Half-truth is worse than an open lie. Unfortunately, it is namely the half-truths that are used to juxtapose the Council of Europe Convention on preventing violence against women, family violence prevention and combat, with the widely-discussed Gender Loops programme and other methodologies that are used to raise awareness on gender-related social nature based on public expectations rather than that based on biological nature.
A number of such manipulations have been uncovered by Giedrė Purvaneckienė in her commentary. In response to that, among other things Gintautas Vaitoška availed himself to emotions: the convention against violence should not be ratified because transgender people in the showers leave you feeling uncomfortable.
For Mr Vaitoška and his fellow-thinkers, the most horrific thing is that the legislation uses the term “social gender” and bans the discrimination on the grounds of “gender identity”. The term “social gender” is used in academic discourse, also at the European Union institutions (Council of Europe is a separate body from the EU). EU document translations require the maximum accuracy and consistency but at the same time they need to be understandable in each member state. Lithuanian versions conform to an academic style – the goal is to ensure the maximum perception among bureaucrats, highest accuracy and language formality. When translating original EU documents from English, for example, metaphors and puns are left out – after all, documents are not written to entertain people, they are intended for legal and bureaucratic application.
English language allows for a remarkably greater flexibility, it is much easier to form adjectives from nouns, etc. The Council of Europe and the United Nations (Beijing Declaration and Platform for Action of 1995 – UN documents) have a limited number of working languages but corresponding translations also require harmonisation with the terminology used in the EU and national legislation. Therefore, specialists translating into Lithuanian are faced with a tough task of translating international conventions, which are usually discussed in English, and other documents in a way that it would be clear on how they are supposed to be applied in the Lithuanian legislation and administration.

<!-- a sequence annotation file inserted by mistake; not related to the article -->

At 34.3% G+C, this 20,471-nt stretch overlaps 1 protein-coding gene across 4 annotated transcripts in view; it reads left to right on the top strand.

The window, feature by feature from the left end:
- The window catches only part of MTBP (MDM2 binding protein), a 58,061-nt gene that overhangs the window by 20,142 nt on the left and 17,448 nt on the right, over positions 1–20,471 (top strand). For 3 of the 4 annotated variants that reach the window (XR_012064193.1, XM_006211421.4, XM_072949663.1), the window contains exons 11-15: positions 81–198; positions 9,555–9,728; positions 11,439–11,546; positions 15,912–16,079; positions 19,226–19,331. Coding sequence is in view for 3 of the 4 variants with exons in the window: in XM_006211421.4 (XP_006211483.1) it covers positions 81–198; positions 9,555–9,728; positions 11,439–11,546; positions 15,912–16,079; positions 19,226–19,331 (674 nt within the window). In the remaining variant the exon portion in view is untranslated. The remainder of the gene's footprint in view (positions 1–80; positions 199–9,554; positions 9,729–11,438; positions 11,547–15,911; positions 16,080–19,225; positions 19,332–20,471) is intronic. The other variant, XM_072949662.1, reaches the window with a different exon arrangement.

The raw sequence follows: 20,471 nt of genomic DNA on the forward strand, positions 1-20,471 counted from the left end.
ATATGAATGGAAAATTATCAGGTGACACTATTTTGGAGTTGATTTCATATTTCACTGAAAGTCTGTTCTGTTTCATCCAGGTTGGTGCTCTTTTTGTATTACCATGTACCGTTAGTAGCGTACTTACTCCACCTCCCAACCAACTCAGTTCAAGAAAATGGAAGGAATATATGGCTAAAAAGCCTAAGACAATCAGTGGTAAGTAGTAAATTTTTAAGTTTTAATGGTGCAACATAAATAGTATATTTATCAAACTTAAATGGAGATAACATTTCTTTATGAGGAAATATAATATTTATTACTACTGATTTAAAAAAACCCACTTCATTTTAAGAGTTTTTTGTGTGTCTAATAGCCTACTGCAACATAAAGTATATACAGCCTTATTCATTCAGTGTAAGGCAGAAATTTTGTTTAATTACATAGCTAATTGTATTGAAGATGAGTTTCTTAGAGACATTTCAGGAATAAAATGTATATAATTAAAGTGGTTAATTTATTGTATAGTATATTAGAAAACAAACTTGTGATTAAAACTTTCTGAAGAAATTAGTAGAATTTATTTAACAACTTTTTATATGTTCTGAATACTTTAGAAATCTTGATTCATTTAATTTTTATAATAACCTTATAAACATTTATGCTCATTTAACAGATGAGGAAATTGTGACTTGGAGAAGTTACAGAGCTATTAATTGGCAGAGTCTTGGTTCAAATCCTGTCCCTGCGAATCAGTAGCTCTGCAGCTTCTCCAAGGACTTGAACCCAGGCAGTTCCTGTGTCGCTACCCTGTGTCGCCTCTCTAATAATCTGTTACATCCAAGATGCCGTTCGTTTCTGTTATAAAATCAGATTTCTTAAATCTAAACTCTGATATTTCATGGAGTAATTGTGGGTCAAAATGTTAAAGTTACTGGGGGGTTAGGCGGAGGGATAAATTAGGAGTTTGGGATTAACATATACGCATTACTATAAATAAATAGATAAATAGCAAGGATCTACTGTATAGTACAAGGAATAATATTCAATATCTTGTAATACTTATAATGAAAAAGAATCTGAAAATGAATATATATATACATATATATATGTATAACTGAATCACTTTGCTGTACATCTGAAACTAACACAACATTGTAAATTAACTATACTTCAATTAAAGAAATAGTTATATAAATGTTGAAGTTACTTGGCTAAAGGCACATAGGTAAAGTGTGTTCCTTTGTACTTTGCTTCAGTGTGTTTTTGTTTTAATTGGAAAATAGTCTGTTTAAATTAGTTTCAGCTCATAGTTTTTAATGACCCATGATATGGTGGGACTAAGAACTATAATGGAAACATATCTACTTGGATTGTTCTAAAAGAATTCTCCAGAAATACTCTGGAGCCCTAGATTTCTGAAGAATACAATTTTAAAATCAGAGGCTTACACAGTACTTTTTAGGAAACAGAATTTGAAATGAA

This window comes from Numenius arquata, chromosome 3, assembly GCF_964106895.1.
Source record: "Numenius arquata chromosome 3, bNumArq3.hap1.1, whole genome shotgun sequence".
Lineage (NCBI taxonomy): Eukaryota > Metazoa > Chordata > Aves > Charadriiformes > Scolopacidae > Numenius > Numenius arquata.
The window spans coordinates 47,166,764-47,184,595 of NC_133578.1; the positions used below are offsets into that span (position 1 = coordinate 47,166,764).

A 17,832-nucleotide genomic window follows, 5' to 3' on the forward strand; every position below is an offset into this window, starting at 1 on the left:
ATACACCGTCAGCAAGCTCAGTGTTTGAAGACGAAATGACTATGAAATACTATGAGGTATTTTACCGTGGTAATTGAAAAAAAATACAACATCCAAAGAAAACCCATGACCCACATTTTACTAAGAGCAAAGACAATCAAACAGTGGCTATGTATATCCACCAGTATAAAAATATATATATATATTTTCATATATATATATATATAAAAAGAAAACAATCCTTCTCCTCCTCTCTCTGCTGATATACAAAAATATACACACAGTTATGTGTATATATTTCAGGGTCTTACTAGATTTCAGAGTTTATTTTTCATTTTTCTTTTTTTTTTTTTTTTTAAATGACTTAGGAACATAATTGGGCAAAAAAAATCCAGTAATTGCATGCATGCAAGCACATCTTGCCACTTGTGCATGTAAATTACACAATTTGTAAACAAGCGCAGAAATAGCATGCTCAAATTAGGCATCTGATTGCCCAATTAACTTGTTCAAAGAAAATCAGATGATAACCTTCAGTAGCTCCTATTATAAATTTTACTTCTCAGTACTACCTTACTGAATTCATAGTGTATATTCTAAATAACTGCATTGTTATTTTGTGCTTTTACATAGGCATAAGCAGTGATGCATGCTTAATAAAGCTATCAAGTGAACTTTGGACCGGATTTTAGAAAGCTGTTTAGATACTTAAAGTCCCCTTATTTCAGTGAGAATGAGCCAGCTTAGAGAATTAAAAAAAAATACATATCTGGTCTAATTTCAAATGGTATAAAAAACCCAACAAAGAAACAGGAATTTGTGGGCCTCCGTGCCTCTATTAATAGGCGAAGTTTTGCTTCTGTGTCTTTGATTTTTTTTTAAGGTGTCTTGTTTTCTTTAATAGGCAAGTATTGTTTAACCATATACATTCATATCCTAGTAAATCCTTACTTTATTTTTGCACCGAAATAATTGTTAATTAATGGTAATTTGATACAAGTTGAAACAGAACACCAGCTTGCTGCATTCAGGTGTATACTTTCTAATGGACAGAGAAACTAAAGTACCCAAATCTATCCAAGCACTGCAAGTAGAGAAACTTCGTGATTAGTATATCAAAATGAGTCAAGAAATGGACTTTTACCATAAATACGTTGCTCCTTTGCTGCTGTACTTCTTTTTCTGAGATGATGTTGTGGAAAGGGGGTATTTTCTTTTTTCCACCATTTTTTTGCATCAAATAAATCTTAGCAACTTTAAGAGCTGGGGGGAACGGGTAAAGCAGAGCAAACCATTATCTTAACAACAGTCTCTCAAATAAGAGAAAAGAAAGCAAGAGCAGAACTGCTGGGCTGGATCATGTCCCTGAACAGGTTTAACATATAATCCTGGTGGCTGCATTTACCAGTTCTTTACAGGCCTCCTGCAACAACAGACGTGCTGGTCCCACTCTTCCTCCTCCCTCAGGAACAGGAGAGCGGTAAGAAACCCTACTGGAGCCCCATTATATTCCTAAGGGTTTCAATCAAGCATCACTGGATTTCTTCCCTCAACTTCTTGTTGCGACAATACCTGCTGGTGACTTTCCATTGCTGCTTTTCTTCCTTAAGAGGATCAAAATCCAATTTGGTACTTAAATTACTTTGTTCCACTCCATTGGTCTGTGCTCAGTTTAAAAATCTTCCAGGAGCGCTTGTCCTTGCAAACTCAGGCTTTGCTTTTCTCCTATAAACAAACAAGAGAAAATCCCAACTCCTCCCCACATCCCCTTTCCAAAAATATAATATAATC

It is primarily in this domain that they are applied. The documents need to be understandable to an ordinary reader but their primary audience is the law and bureaucracy representatives. Strangely enough, some authors (for example, Dainius Vinciūnas in the portal Bernardinai) shudder upon reading that in Spain a decision was made to refer to the mother and the father as “parent 1” and “parent 2” respectively, as if these terms were not meant for bureaucratic but for everyday use. Usually, they do not find fault with the fact that in everyday language we do not say “the situation of my economic entity is complicated” or “another party to the agreement has reduced interest rates”. We do not refer to each other as physical entities. The legal and bureaucratic language must be as accurate as possible and include all the subjects that fall under the scope of regulation.
Mr Vaitoška refers to the USA, which uses legal precedents and the principle of “anything not banned is allowed”. It is no surprise there are various individuals who are testing the institutional limits as long as their intended activity is not formally banned. EU institutions take into consideration any precedents but try pre-empting any misunderstandings and ensuring that legal regulation is as much as possible in conformity with the on-going integration of European societies, which enjoy the free movement of goods, people and knowledge.